The film begins by showing us a 14 year old boy lying dead on a subway platform, so you can't really say that the filmmakers were trying to hide the tragedy in this film. The boy's name is Seita, and through flashbacks, we learn how he came to meet his end. Set during the last days of World War II, the story is kicked off by the American firebombing of Seita's city. Seita's father is in the Japanese Navy and Seita's mother is horribly wounded by bombing, eventually succumbing to her wounds. The entire city is destroyed, leaving Seita and his little 4 year old sister Setsuko homeless. For a time, they take refuge with an Aunt, who seems nice at first, but gets grumpier as she realizes that Seita isn't willing to contribute to the war effort, or to help around the house. Eventually, Seita finds an unused bomb shelter where he can live with his sister without being a burden on their Aunt. It being wartime, food is scarce, and Seita struggles and ultimately fails to support his sister.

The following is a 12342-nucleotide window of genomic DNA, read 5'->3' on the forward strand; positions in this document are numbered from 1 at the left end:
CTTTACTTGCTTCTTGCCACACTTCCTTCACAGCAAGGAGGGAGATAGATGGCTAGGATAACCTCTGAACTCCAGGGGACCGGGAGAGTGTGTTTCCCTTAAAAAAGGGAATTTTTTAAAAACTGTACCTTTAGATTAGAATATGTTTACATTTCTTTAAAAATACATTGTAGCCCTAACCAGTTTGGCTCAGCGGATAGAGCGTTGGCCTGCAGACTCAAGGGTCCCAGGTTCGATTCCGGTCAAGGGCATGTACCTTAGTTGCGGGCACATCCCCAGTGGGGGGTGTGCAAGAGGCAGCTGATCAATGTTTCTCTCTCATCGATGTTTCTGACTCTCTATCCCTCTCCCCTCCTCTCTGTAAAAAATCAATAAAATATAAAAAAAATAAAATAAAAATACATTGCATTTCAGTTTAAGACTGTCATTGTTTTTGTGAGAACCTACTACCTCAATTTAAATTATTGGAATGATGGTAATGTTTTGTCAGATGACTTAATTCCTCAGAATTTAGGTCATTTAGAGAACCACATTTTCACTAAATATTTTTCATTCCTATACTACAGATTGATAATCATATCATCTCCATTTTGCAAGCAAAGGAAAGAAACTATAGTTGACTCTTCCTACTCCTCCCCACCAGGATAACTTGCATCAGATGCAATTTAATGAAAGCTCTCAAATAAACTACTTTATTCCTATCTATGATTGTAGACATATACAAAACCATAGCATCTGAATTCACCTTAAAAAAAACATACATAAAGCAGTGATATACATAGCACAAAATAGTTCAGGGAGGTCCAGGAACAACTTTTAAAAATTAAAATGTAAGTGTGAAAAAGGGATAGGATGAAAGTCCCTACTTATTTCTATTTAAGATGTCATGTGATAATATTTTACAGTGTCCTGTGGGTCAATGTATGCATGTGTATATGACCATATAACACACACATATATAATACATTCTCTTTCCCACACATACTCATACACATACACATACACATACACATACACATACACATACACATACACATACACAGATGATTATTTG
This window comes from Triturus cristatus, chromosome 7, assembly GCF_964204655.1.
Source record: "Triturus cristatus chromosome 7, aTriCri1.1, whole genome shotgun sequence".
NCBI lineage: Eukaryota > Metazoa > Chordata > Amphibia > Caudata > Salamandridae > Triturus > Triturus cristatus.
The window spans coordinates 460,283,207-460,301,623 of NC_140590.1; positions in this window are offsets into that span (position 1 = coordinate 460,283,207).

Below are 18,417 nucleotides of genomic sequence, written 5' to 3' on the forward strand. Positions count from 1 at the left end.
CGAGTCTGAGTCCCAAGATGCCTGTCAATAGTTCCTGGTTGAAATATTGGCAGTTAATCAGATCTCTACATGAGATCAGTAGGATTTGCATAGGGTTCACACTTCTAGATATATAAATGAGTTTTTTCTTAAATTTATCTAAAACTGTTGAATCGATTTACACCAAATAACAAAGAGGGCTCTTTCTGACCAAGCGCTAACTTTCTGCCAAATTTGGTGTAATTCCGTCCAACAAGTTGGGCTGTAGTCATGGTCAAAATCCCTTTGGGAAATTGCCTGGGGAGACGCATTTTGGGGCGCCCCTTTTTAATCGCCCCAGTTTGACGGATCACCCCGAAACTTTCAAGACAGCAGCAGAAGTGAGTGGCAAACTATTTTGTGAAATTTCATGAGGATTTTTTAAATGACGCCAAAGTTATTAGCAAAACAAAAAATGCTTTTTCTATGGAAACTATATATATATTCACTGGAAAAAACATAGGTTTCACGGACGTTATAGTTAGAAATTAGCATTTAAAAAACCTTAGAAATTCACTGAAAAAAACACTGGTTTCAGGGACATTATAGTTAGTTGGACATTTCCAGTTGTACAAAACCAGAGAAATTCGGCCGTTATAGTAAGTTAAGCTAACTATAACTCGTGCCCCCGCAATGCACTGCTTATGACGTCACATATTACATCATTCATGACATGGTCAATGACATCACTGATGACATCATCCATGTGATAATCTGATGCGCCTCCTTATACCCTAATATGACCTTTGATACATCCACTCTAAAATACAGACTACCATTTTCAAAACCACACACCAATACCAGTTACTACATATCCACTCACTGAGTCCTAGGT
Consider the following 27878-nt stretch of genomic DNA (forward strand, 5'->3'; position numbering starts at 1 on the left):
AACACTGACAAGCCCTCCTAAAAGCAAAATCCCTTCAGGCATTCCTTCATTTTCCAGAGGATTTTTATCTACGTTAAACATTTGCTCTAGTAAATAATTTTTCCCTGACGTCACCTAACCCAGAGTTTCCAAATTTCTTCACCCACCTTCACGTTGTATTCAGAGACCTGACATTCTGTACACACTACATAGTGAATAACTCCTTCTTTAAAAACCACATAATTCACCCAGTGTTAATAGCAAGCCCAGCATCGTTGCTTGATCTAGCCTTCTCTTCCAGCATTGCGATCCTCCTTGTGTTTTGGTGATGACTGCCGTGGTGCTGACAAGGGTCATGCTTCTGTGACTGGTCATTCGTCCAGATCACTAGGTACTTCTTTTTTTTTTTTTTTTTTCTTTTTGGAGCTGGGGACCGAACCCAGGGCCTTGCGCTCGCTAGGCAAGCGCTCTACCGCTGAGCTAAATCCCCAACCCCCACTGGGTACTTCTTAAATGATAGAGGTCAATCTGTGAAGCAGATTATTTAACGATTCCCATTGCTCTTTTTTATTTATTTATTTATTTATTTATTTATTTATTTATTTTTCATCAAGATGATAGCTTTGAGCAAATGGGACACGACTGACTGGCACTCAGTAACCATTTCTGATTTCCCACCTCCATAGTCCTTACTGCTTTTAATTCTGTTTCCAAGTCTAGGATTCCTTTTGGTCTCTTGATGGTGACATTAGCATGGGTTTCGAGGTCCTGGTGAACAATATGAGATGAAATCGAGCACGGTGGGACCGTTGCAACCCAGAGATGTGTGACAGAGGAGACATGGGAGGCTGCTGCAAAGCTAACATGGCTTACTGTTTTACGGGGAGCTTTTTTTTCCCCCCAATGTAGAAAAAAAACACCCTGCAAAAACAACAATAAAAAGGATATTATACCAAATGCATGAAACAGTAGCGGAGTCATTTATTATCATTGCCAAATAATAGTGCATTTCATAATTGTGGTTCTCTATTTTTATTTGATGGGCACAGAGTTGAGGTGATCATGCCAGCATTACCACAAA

This isn't quite like any other animated movie I've ever seen. It's a powerful and evocative film. It has moments of great beauty, even though it's also quite sad. It displays a patience that's not common in animated movies. There are contemplative pauses. Characters and their actions are allowed time to breath. The animations are often visually striking, even when they're used in service of less-than-pleasant events (such as the landscape shot of the city as it burns).